Saturday, March 20, 2010


Is it just me or does the word "blogger" sound like a mild profanity?

Ever since I started this blogging thing, I'm getting a picture of how small my world-view is.

I have skimmed through a lot of blogs and have come across seriously good ones. No, I'm not naming names. Too many to mention.

I've found that (and I'm generalising here) blogs maintained by men are more objective and issue-specific.

The blogs maintained by women are usually subjective and personal.

I am in no way comparing myself with the guys here because I am specifically non-issue-ic. I leave that to people more knowledgeable than me.

But when I read through the blogs of other women, it kinda makes me feel small. While I just go on and on and ON about me, they write about their personal experiences so beautifully. Their writings are inspirational, insightful, funny yet informative, angsty yet not selfish or self-pitying, and all with a gracefulness of style that I can not hope to emulate.

They make me feel like a demented ostrich running wild among a flock of flamingoes.

So... will I write insightful, inspirational pieces? Focus more on others than on 'me? Write for a purpose, with a meaning?

Heck, no! That is exactly what I mean! That is not 'me'. I can't force myself to be all that. I can't make myself graceful when I have all the subtlety of a bazooka.

So, what's the point of this little missive, then?

Well, its just an acknowledgement of the fact that I remain incorrigibly self-centred. And also that I appreciate what other bloggers have done.

And that I really, truly appreciate the people who are kind enough to drop in, actually read my petty ramblings, and leave their comments here. You make me believe that the world has a place for shallow kinds like me :)

Wednesday, March 17, 2010

A Long Distance Relationship and Me

It's official. From tomorrow, I'm going to be one half of a long distance relationship. I'm already missing him. Listening to Snow Patrol's "Run", Plain White T's "Hey There Delilah" and other distance-y songs. I don't know how other people in LDRs cope but I'm already coping badly.

Of course, it helps that it's going to be for only two nights, and the place he's going to is only three hours ride from here, but still!!

Okay, okay, I know I'm over-reacting a teeny bit, but I really hate that we're not going to be in the same town, even for just a couple of nights. I'm really starting to admire people who are able to successfully maintain a LDR. It would really drive me nuts if I am in an actual one. Big thumbs-up to all you successful LDR's out there.

Now on to my favourite subject- ME!

# I firmly believe that it's better to be single than to be in a meaningless relationship. So, I have never been in a relationship that's lasted for more than a month. Now, though, my guy and I are in our sixth year, so when I fell, I fell HARD. In fact...

# In fact, when I realised that I was serious about him, I became obsessed with standing out from the girls he's dated, and the girls he would date if we didn't work out (Touchwood!). So I went overboard as usual and one of the first gifts I gave him was a corpse of a baby snake some friends had killed when we went trekking. I was lucky that he was also similarly obsessed with me, so he didn't freak out- much. My logic (if it could be called that) was that I preferred him to think I was weird rather than that he'd think I was like every other girl.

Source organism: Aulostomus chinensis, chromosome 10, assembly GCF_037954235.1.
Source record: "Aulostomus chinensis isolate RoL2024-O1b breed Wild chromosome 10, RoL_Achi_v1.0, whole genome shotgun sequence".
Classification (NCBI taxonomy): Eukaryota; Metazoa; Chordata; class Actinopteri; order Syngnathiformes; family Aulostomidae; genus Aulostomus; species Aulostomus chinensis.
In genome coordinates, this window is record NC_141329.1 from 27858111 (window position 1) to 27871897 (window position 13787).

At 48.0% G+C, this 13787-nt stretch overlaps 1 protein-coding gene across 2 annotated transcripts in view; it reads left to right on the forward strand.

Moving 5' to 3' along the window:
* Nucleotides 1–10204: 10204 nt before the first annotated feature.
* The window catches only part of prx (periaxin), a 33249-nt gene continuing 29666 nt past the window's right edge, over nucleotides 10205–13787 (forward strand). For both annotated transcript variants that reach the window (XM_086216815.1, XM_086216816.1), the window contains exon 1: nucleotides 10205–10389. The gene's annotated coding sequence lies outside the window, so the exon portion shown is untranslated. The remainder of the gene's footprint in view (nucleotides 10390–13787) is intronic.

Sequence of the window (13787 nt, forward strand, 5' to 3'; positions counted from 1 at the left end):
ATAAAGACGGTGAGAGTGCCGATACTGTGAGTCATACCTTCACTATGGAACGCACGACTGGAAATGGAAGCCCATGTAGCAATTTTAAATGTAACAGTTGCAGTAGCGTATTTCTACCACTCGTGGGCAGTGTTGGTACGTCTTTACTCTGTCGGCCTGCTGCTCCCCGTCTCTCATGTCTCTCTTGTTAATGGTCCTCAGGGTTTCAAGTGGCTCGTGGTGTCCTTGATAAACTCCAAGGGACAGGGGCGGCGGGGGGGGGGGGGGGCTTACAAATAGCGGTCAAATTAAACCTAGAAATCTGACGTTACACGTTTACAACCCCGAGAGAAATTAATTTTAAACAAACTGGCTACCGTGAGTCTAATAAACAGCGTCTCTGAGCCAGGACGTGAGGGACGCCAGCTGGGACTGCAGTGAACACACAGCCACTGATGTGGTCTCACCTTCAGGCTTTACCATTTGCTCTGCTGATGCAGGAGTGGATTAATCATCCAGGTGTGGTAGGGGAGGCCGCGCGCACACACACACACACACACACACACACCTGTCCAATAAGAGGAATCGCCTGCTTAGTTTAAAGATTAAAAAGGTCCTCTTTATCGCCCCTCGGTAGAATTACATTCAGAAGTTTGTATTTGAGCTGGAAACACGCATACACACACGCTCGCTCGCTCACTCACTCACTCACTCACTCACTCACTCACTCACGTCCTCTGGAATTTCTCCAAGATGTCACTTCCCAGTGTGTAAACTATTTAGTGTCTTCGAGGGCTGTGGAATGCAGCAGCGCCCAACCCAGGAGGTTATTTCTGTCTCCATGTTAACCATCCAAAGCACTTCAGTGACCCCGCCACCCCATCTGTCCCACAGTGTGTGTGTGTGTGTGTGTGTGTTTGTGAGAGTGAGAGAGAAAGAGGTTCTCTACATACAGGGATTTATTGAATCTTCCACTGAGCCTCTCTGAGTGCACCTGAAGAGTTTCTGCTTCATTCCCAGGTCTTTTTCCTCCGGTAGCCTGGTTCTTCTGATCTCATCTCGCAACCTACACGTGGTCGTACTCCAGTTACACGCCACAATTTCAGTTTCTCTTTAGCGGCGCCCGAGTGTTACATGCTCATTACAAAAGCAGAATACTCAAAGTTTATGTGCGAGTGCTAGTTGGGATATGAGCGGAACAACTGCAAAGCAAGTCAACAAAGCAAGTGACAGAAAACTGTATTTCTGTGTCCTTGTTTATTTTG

# I consider myself lucky that I'm not scared of lizards, spiders, rats, snakes and other creep-crawlies, but if I happen to see even one of those tiny worms living inside veggies, I can cry for hours.

# I don't know how its like to see the world through two eyes. When I was barely a year old, I had some severe illness which made me completely cock-eyed. My left eye would constantly stare at my right eye to see what it was up to. That condition's gone, but I have a lazy left eye that's almost completely blind. So I see the world through one eye, while the left eye is there for decorative purposes.

# My milk teeth were small and dainty, and when they fell out, they were replaced with these big teeth clamouring for space inside my mouth. Some protruded, some grew sideways, and some grew inwards. I used to be really self-conscious, but I refused to have braces. Now that I've crossed 25, I decided that life's too short to use crooked teeth as an excuse not to laugh out loud. So I laugh and smile, not caring (too much) that my front tooth is on sideways :D

#Speaking of teeth, all the Barbies I had when I was a kid had badly mangled feet because I chewed and gnawed on them constantly. I think I chewed my Barbies more than I played with them.

# There is a glitch in my brain that renders me unable to whistle, tell where is north, east, west or south, confuse my left and right, and be unable to tie shoelaces tightly.

#That same glitch caused me untold grief when I first learnt how to write. I could not write the letters 'D' and 'S' without going all the way round my desk. My dad would hold my butt, and with tears pouring down my face, I would struggle to write these two letters without moving from where I was.

#I am a total wuss when it comes to confrontations.

#I am actually very shy (surprise, surprise), and when I meet someone for the first time, I either talk too much, or I talk too less. So people's first impression of me is either "a pushy flirt" or "a snob" :(

But I am actually a nice person, kooky and weird-yes, but nice. And I talk too much. So bye now

Monday, March 15, 2010

Know thine own self.

The Pastor had been serving there for just over five months when he heard about the Church’s neighbours. Apparently, the family had been living there for more than thirty years, spoke the local language like natives, and yet, they were still devout Muslims. The Pastor thought it odd that the closest neighbours of the Church had still not accepted the Christian faith. He decided to pay them a visit.